Online 'viral marketing' buzz creates party fever

Apurva Umashankar, a party-goer said: “I love partying. People take down your details everywhere you go, and when there’s a party, you hear about it online. News about a party like Mango Showers spreads like wildfire on Facebook.”

This phenomenon has not gone unnoticed by those who can profit from it.  According to Ravi Shrivas, co-founder of marketing firm Evening Flavours, sites like Facebook and Orkut are a publicist’s dream because of how easily interest in an event spreads.

He said, ‘viral marketing’ is the new way of doing things. You just need to invite the people in your friends’ list, and they’ll invite all of their friends. Your community expands from a few hundred to a few thousand in no time,” he said.

“Moreover, you’re not attracting randoms, but people who have sought out what you’re selling. It’s incredibly time and cost effective compared to traditional forms of marketing like radio and television.” And once it’s in motion, the craze reinforces itself. “There used to be lots of restrictions when it came to partying,” continued Shrivas.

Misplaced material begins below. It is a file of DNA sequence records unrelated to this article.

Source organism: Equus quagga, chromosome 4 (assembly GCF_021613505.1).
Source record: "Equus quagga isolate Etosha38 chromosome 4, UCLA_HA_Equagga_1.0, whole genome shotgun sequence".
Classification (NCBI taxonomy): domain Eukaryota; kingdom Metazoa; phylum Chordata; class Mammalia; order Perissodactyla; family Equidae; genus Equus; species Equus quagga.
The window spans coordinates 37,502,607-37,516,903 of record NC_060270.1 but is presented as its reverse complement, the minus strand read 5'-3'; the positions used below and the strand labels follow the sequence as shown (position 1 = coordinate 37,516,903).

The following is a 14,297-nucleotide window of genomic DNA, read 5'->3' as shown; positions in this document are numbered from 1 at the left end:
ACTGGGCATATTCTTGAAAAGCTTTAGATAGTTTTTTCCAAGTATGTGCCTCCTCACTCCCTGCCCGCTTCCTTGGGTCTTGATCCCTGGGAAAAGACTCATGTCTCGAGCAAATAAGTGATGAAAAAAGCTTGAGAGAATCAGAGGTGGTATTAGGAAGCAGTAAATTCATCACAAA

“Now, because, more and more people are getting into it, the scene is getting bigger and more permissive every year.” The more relaxed culture in Bangalore also attracts foreigners, adding to Bangalore’s cosmopolitan culture, said Nirmala from the Solitaire Hotel. “We have many Westerners staying at the hotel, and Indians like western artistes as well, so we employ western DJs and performers,” Nirmala said.

The international clientele and local demand is reflected in the prices. The Solitaire, for instance, had charged between Rs 2,500 and 4,000 per couple for entry into their New Year’s party.

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